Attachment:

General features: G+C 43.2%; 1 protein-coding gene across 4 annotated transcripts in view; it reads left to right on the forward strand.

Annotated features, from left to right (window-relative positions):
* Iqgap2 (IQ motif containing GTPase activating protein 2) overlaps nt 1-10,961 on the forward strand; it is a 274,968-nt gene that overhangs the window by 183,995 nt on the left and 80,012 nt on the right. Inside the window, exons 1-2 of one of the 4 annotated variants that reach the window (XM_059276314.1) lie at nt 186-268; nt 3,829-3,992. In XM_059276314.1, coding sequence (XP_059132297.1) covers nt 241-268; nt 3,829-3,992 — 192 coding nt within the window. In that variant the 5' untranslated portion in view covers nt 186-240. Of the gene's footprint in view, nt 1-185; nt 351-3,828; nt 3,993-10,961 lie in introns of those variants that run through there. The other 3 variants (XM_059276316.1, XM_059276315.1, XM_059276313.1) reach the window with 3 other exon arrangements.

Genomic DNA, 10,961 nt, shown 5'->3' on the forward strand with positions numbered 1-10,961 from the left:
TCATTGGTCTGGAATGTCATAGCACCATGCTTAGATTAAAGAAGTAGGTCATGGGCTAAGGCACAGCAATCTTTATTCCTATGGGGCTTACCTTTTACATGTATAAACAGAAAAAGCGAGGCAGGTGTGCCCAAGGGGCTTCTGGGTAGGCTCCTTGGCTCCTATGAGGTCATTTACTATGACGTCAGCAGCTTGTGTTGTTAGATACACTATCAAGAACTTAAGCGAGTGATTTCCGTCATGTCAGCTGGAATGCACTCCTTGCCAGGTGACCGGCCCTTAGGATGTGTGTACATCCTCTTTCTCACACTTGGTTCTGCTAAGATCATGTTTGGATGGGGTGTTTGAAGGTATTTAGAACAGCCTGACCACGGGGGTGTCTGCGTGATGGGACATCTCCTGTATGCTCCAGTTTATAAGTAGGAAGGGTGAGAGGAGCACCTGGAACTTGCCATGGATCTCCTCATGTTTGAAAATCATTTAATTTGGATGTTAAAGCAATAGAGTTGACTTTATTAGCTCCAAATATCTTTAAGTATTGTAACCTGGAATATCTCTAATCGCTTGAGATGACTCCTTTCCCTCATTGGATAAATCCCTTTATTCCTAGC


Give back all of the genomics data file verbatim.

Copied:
General features: G+C 43.2%; 1 protein-coding gene across 4 annotated transcripts in view; it reads left to right on the forward strand.

Annotated features, from left to right (window-relative positions):
* Iqgap2 (IQ motif containing GTPase activating protein 2) overlaps nt 1-10,961 on the forward strand; it is a 274,968-nt gene that overhangs the window by 183,995 nt on the left and 80,012 nt on the right. Inside the window, exons 1-2 of one of the 4 annotated variants that reach the window (XM_059276314.1) lie at nt 186-268; nt 3,829-3,992. In XM_059276314.1, coding sequence (XP_059132297.1) covers nt 241-268; nt 3,829-3,992 — 192 coding nt within the window. In that variant the 5' untranslated portion in view covers nt 186-240. Of the gene's footprint in view, nt 1-185; nt 351-3,828; nt 3,993-10,961 lie in introns of those variants that run through there. The other 3 variants (XM_059276316.1, XM_059276315.1, XM_059276313.1) reach the window with 3 other exon arrangements.

Genomic DNA, 10,961 nt, shown 5'->3' on the forward strand with positions numbered 1-10,961 from the left:
TCATTGGTCTGGAATGTCATAGCACCATGCTTAGATTAAAGAAGTAGGTCATGGGCTAAGGCACAGCAATCTTTATTCCTATGGGGCTTACCTTTTACATGTATAAACAGAAAAAGCGAGGCAGGTGTGCCCAAGGGGCTTCTGGGTAGGCTCCTTGGCTCCTATGAGGTCATTTACTATGACGTCAGCAGCTTGTGTTGTTAGATACACTATCAAGAACTTAAGCGAGTGATTTCCGTCATGTCAGCTGGAATGCACTCCTTGCCAGGTGACCGGCCCTTAGGATGTGTGTACATCCTCTTTCTCACACTTGGTTCTGCTAAGATCATGTTTGGATGGGGTGTTTGAAGGTATTTAGAACAGCCTGACCACGGGGGTGTCTGCGTGATGGGACATCTCCTGTATGCTCCAGTTTATAAGTAGGAAGGGTGAGAGGAGCACCTGGAACTTGCCATGGATCTCCTCATGTTTGAAAATCATTTAATTTGGATGTTAAAGCAATAGAGTTGACTTTATTAGCTCCAAATATCTTTAAGTATTGTAACCTGGAATATCTCTAATCGCTTGAGATGACTCCTTTCCCTCATTGGATAAATCCCTTTATTCCTAGC